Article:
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Dr Eivind Kahrs

Sanskrit literature; patterns of the Indian linguistic and ritualistic traditions; Indian philosophy and religion in general, including Buddhism
Dr Eivind Kahrs

Reader in Sanskrit

Fellow of Queens' College


An early interest in mathematics led me to the study of mathematical logic, which in turn led me to the study of philosophical logic, philosophy of language and linguistics. Realising that the Indians had made amazing contributions to these areas from as early as 500 BCE, I took up the study of Sanskrit (and also of Prakrit, Pali and Chinese). After studies also in Paris and Uppsala and with scholars in India, I was awarded the Magister Artium degree in Indian Philology in Oslo in 1980, and later the Doctor Philosophiae degree for the dissertation Substitution and change: foundations of traditional Indian hermeneutics. I arrived in Cambridge in 1989 as University Lecturer in Indian Studies (Sanskrit), and became Reader in Sanskrit in 2003. Engaged also in Pali and Prakrit studies, I am the Honorary Secretary of the Pali Text Society. I am a Fellow of Queens’ College.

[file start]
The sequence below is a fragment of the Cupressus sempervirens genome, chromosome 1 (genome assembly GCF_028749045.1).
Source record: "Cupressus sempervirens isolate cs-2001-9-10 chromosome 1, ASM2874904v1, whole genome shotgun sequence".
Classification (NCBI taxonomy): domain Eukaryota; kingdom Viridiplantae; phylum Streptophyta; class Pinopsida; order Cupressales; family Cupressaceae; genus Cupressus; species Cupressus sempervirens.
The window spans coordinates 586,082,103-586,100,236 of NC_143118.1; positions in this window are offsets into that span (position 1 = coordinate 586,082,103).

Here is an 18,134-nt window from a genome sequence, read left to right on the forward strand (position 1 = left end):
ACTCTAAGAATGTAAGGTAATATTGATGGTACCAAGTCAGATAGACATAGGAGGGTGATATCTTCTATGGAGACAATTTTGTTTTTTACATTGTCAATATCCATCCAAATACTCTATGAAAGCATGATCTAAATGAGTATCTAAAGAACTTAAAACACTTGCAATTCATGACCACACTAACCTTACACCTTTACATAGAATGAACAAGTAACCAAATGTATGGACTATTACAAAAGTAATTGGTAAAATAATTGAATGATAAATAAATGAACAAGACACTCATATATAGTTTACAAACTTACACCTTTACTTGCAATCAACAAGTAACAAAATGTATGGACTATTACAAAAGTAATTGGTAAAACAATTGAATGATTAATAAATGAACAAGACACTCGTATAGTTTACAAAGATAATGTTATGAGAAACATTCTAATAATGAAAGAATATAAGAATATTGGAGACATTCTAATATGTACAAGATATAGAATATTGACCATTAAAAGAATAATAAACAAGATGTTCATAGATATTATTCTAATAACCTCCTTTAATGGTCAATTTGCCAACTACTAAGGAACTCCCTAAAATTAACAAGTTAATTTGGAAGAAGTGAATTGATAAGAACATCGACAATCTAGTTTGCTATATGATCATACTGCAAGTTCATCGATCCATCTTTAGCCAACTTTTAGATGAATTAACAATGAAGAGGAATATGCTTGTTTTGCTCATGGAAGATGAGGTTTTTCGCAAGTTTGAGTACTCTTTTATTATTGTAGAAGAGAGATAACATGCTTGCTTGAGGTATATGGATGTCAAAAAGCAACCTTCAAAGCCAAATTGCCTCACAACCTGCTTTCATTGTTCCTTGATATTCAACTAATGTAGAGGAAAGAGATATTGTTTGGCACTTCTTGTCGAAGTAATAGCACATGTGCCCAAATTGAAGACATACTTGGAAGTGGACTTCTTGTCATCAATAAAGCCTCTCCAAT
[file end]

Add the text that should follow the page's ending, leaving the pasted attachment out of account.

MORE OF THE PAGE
Subject groups/Research projects

Indian Studies:

Research Interests

From an early concern with Sanskrit grammar and philosophy of language, including Buddhist theories of meaning, my interest came to concentrate on the nature of the Buddhist-Brahmanical controversies in the field of epistemology. However, as my research progressed, my attention shifted to the question of whether one might describe a pattern of consistencies underlying Indian Śāstric exposition in general. On a larger scale, I became concerned with the questions of how classical Indian culture determined what something or someone meant or believed, how meaning was created and negotiated, how cultural change was promoted and how it was opposed. Such questions necessarily involve an extensive study of texts from various areas of Sanskrit literature, the indigenous processing of these texts, and the models and means of interpretation which were used in that processing. This led me again to investigate more carefully the patterns of the Indian linguistic and ritualistic traditions, particularly vyākaraṇa, nirvacanaśāstra and mīmāṃsā, as well as Indian philosophy and religion in general, including Buddhism. I have also worked on the Pali grammarians.


Key Publications

‘What is a tadbhava word?’, Indo-Iranian Journal 35 (1992): 225–49.


Indian semantic analysis: the nirvacana tradition (University of Cambridge Oriental Publications 55), Cambridge: Cambridge University Press, 1998.


‘Commentaries, translations, and lexica: some further reflections on Buddhism and philology’, Journal of the Pali Text Society XXIX (2007) (Festschrift in honour of K.R. Norman and the 125th anniversary of the Pali Text Society): 137–51.


‘Action, being and brahman’, Journal of Hindu Studies (Oxford) 2013, 6: 317–332.